Handbook of Employee Commitment
Show Less

Handbook of Employee Commitment

Edited by John P. Meyer

A high level of employee commitment holds particular value for organizations owing to its impact on organizational effectiveness and employee well-being. This Handbook provides an up-to-date review of theory and research pertaining to employee commitment in the workplace, outlining its value for both employers and employees and identifying key factors in its development, maintenance or decline. Including chapters from leading theorists and researchers from around the world, this Handbook presents cumulated and cutting-edge research exploring what commitment is, the different forms it can take, and how it is distinct from related concepts such as employee engagement, work motivation, embeddedness, the psychological contract, and organizational identification.
Buy Book in Print
Show Summary Details
You do not have access to this content

Chapter 18: Affective consequences of workplace commitments

Howard J. Klein and Chad T. Brinsfield

Abstract

Previous research on commitment, work attitudes, well-being, and affect has yielded many significant insights concerning the nature, interrelatedness, and implications of these important workplace phenomena. However, there is still much that is not known. Recent developments regarding the nature of the commitment construct may be an important catalyst for bringing synergy to the existing body of commitment research. These developments could also further advance understanding of how this type of workplace bond relates to other important psychological and behavioral factors in the workplace. Moreover, considering the dynamic and interactive nature of commitment with the target and environment, further examination of how commitment relates to job attitudes, well-being, and distinct forms of affect as commitment begins, strengthens, and dissipates over time will be insightful. The ideas presented in this chapter are intended to serve to stimulate research and a better understanding of the effects commitment can have on affect and related outcomes.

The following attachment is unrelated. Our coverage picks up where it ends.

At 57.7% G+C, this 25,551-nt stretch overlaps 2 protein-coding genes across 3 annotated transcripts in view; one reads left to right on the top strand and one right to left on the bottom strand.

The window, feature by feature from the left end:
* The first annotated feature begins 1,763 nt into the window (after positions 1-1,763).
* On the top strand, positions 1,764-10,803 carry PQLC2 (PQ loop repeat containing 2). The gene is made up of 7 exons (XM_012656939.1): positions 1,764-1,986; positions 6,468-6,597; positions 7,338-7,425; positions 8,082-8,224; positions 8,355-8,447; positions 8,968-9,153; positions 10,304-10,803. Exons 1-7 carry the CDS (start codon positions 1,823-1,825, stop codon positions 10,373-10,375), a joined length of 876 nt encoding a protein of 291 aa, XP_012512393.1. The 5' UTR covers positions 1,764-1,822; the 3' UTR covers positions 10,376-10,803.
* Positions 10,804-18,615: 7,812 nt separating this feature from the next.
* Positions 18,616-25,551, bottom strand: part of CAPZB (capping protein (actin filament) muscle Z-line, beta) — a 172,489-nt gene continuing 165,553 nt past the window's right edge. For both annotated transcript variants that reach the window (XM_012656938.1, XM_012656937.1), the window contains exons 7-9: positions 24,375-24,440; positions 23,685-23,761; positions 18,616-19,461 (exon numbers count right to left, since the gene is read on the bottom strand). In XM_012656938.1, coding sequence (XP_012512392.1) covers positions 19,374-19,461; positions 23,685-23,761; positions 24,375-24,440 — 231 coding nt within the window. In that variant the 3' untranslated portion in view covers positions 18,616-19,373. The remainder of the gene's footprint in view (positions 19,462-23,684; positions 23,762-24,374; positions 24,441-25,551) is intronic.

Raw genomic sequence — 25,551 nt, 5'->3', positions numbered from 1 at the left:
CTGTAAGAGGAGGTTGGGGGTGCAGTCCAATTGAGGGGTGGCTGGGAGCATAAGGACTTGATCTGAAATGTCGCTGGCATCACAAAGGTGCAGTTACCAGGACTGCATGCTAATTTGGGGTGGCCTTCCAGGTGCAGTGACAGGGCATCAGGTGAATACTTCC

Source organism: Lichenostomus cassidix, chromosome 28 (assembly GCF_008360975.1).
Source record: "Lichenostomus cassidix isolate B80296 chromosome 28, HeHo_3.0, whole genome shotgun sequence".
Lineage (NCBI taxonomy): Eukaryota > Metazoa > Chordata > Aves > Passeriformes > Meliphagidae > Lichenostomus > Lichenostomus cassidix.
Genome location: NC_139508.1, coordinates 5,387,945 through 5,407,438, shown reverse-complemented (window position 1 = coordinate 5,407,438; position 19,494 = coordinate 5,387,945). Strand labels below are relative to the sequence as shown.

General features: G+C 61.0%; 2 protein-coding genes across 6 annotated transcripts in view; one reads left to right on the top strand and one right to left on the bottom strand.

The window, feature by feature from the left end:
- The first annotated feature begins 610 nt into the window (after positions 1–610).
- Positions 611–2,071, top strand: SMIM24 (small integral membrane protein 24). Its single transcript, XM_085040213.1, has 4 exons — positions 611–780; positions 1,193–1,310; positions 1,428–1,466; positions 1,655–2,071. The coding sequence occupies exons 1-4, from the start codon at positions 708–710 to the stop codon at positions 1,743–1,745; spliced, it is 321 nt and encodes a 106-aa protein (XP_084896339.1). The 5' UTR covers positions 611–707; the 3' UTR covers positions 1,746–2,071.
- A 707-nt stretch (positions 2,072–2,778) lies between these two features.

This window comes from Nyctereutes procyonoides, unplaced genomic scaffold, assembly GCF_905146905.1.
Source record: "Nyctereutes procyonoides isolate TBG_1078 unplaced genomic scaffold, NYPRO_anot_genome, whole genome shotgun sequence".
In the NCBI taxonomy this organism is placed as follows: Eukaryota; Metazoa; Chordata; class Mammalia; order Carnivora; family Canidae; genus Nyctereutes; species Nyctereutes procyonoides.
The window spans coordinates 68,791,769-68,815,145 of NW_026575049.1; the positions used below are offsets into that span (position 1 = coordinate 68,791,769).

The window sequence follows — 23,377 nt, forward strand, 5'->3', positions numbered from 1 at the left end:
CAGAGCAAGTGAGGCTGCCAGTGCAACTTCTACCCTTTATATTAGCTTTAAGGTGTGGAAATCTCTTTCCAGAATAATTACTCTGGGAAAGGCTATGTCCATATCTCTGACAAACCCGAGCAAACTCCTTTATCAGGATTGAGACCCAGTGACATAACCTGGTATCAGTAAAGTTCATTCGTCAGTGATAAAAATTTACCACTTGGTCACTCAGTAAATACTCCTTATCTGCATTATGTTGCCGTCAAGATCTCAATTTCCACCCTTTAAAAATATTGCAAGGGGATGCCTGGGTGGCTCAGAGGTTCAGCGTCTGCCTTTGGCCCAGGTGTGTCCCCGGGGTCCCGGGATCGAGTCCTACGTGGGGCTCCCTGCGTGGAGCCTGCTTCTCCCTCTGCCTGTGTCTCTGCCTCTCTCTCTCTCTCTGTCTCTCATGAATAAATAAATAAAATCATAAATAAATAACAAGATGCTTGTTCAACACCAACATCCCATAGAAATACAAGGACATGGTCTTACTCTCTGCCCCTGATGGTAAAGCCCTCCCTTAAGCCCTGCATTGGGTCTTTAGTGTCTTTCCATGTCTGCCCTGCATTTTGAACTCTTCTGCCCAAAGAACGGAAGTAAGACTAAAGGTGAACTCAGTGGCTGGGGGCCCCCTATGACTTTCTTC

You are not authenticated to view the full text of this chapter or article.

Elgaronline requires a subscription or purchase to access the full text of books or journals. Please login through your library system or with your personal username and password on the homepage.

Non-subscribers can freely search the site, view abstracts/ extracts and download selected front matter and introductory chapters for personal use.

Your library may not have purchased all subject areas. If you are authenticated and think you should have access to this title, please contact your librarian.


Further information

or login to access all content.